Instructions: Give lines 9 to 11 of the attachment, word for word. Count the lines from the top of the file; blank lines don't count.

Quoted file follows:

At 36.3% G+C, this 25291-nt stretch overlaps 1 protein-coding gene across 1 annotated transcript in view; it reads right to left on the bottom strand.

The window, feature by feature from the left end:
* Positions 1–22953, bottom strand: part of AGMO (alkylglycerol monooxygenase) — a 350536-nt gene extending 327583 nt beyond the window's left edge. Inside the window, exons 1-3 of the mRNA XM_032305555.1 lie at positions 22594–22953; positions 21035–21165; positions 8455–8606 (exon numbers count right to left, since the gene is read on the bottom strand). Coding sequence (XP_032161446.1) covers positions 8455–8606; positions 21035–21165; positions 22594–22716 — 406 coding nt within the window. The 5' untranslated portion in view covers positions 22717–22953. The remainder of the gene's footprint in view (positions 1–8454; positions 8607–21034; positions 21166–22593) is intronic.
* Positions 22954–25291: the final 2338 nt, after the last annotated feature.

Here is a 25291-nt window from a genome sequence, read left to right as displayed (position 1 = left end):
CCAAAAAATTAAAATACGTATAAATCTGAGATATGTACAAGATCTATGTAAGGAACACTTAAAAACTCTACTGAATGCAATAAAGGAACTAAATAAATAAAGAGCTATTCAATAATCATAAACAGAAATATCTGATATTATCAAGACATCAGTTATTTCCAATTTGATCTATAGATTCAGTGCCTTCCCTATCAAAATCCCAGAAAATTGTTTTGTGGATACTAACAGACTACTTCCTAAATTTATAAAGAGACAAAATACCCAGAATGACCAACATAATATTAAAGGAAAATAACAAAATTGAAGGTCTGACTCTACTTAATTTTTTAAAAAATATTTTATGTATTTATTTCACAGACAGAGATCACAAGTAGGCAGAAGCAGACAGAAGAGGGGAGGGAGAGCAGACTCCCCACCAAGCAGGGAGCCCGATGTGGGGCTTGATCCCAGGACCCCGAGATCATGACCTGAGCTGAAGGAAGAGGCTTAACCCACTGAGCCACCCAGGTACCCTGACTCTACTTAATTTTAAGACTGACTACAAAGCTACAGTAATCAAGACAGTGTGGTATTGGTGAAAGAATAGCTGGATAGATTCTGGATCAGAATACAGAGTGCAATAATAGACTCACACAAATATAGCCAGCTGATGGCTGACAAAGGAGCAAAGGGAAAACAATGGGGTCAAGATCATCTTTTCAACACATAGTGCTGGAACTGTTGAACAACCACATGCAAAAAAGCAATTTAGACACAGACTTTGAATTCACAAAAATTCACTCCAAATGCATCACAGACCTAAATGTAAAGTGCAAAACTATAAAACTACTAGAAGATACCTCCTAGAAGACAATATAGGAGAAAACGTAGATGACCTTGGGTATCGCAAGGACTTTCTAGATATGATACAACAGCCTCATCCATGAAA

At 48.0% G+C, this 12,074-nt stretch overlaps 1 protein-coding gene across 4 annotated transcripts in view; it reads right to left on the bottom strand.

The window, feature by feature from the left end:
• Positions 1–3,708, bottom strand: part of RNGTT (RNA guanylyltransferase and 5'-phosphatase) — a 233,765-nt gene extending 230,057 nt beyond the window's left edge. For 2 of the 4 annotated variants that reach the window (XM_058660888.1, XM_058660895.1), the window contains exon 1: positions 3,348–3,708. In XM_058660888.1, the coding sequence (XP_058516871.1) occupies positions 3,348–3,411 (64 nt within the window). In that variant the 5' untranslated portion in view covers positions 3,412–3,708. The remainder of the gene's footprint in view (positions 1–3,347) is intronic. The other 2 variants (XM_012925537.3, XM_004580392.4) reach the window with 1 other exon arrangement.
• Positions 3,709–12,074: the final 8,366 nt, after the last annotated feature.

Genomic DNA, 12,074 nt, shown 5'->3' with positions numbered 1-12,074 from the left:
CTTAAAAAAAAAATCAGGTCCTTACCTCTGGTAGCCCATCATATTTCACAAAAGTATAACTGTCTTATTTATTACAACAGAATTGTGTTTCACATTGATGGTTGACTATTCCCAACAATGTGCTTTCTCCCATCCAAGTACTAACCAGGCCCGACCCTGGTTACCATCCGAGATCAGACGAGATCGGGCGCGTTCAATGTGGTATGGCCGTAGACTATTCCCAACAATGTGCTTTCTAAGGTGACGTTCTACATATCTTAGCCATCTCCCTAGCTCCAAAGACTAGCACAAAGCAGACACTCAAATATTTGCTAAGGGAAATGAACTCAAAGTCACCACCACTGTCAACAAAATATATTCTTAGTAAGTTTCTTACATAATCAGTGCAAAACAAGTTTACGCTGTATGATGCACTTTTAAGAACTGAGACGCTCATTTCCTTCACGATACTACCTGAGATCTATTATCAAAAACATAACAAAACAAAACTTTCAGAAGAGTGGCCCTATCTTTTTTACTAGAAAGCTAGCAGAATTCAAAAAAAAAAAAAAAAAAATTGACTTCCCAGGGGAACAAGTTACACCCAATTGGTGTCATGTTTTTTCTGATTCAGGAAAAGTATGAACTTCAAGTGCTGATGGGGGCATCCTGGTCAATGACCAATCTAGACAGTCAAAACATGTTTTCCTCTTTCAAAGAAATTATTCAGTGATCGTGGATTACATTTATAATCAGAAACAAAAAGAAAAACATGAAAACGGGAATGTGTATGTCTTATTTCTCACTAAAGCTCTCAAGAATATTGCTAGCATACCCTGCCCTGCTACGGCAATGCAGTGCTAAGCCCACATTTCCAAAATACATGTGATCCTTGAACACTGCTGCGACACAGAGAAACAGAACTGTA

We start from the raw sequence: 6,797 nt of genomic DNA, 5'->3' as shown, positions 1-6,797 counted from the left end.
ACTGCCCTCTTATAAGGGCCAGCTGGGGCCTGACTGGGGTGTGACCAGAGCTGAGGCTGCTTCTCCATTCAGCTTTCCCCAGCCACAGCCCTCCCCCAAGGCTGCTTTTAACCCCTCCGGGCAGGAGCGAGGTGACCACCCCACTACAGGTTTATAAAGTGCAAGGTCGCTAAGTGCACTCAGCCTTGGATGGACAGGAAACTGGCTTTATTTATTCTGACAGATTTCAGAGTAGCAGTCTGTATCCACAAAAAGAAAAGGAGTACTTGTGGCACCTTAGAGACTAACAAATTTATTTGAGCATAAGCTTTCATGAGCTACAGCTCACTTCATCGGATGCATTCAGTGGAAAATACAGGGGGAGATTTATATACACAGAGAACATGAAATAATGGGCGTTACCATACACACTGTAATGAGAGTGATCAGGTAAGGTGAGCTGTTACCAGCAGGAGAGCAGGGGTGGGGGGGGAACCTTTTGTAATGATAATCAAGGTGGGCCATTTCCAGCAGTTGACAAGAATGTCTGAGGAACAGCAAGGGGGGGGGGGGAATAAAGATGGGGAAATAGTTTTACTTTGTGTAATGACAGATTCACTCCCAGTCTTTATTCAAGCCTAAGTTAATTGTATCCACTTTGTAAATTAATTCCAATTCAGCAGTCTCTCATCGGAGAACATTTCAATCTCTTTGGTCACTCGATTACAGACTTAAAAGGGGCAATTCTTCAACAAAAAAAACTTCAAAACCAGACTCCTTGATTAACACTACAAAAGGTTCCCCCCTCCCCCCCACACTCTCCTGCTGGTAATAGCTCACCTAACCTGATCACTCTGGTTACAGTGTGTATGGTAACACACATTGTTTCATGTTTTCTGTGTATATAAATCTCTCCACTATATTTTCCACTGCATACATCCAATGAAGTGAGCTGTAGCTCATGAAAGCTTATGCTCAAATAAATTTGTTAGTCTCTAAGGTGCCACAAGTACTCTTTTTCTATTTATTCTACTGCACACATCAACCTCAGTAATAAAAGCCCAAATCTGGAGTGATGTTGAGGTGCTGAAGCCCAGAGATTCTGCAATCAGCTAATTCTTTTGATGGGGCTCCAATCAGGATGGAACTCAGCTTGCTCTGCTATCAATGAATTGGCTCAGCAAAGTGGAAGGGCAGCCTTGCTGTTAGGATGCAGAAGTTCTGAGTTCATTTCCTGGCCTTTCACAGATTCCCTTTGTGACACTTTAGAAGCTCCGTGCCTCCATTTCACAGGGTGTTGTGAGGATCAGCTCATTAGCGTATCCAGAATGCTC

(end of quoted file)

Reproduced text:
• Positions 1–3,708, bottom strand: part of RNGTT (RNA guanylyltransferase and 5'-phosphatase) — a 233,765-nt gene extending 230,057 nt beyond the window's left edge. For 2 of the 4 annotated variants that reach the window (XM_058660888.1, XM_058660895.1), the window contains exon 1: positions 3,348–3,708. In XM_058660888.1, the coding sequence (XP_058516871.1) occupies positions 3,348–3,411 (64 nt within the window). In that variant the 5' untranslated portion in view covers positions 3,412–3,708. The remainder of the gene's footprint in view (positions 1–3,347) is intronic. The other 2 variants (XM_012925537.3, XM_004580392.4) reach the window with 1 other exon arrangement.
• Positions 3,709–12,074: the final 8,366 nt, after the last annotated feature.

Genomic DNA, 12,074 nt, shown 5'->3' with positions numbered 1-12,074 from the left: